The key aspect of thermal insulation system performance is maintaining continuity over the entire
building envelope. This involves placing and attaching the insulation so that there are no gaps
between insulation elements, and between the insulation and its substrate. Thermal bridges must
be avoided, and the insulation must remain in position over time. BIA Technical Note 21A
discusses insulation of cavity walls, covering topics of materials and their properties, and points out
two general criteria for cavity insulation. First, the insulation must allow the cavity to perform its
function of providing a barrier to rain penetration and allow moisture to drain back to the outdoors.
Also, its insulating properties must not be degraded by moisture in the cavity. Two other important
issues regarding insulated cavity walls are the manner in which the insulation is attached and the
position of the insulation, inside or outside the inner wythe.
The debate on whether to place insulation within the cavity or on the inside of the inner masonry
wythe has been going on for decades. Both alternatives have advantages and disadvantages as
discussed below. An advantage of interior insulation is that the insulation (and often the vapor
retarder and air barrier) can be installed from the floors after the masonry work is complete. The
installation can then be easily inspected and any defects repaired. One disadvantage of interior
insulation is that the entire building envelope, and perhaps elements of the structural frame, are
outside of the insulation and subjected to the full range of outdoor temperature fluctuations. This
exposure increases the associated dimensional changes and places more severe requirements on
materials. Also, the insulation (and again often the vapor retarder and air barrier) are not
continuous over the building envelope but are interrupted by floor slabs, beams, columns and
partition walls. These interruptions act as thermal bridges and require very careful attention in order
to maintain the continuity of the air barrier system. Finally, when services such as electrical are
installed they can end up being cut into the insulation and the air barrier.
Interior insulation often involves friction-fit batts installed between furring strips or studs. If this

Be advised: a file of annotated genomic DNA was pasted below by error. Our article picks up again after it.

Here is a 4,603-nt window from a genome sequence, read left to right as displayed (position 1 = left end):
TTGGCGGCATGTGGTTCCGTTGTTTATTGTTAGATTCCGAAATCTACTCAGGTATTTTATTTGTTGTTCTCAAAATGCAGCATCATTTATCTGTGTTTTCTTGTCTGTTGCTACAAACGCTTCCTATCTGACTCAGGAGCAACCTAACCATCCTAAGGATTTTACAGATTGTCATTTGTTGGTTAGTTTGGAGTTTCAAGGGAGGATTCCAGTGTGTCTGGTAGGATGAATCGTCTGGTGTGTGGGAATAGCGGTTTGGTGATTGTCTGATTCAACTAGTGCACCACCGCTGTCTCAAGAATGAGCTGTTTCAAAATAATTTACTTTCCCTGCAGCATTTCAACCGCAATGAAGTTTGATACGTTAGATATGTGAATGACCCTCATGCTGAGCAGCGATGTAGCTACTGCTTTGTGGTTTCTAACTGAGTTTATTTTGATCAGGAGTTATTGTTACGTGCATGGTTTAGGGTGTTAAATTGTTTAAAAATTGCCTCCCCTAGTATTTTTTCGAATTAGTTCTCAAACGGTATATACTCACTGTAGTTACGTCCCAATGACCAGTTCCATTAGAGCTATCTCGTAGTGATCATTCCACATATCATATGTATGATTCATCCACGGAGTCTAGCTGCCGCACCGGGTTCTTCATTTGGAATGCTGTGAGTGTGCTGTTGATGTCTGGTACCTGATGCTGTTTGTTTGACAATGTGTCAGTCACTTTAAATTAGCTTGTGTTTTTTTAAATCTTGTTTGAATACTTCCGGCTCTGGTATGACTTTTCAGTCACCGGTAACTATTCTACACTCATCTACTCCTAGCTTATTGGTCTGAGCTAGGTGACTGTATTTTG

approach is used, the batt must fill the entire space to restrict any airflow, since airflow through or
around the insulation will severely degrade its effectiveness. To this end, the spacing between the
furring or studs must be kept uniform so that the batts are held securely. The insulation must be
continuous over the entire interior surface, with no gaps at the floor or ceiling. If there is a dropped
ceiling, the insulation must be carried past the ceiling to the slab above.
Cavity insulation also has advantages and disadvantages. On the plus side, the insulation can be
applied over the entire backup wall, uninterrupted by floors, beams, columns and other elements,
greatly reducing thermal bridging. The structural frame and the inner wythe are now separated
from the outdoors by the insulation, providing a more stable temperature environment. The concern
about electrical services, chases, ducts, etc. penetrating the insulation, vapor retarder and air
barrier are eliminated. One disadvantage of cavity insulation is that since the insulation and
masonry go up together, it is more difficult to inspect the work and repair any defects. The
installation must be applied from a staging, and weather conditions can interfere with construction
and affect the quality of the work. Also, the insulation must be worked around the veneer ties in a
manner that does not compromise the insulation system effectiveness. Care is required in
developing the flashing and insulation details so that they do not interfere with each other.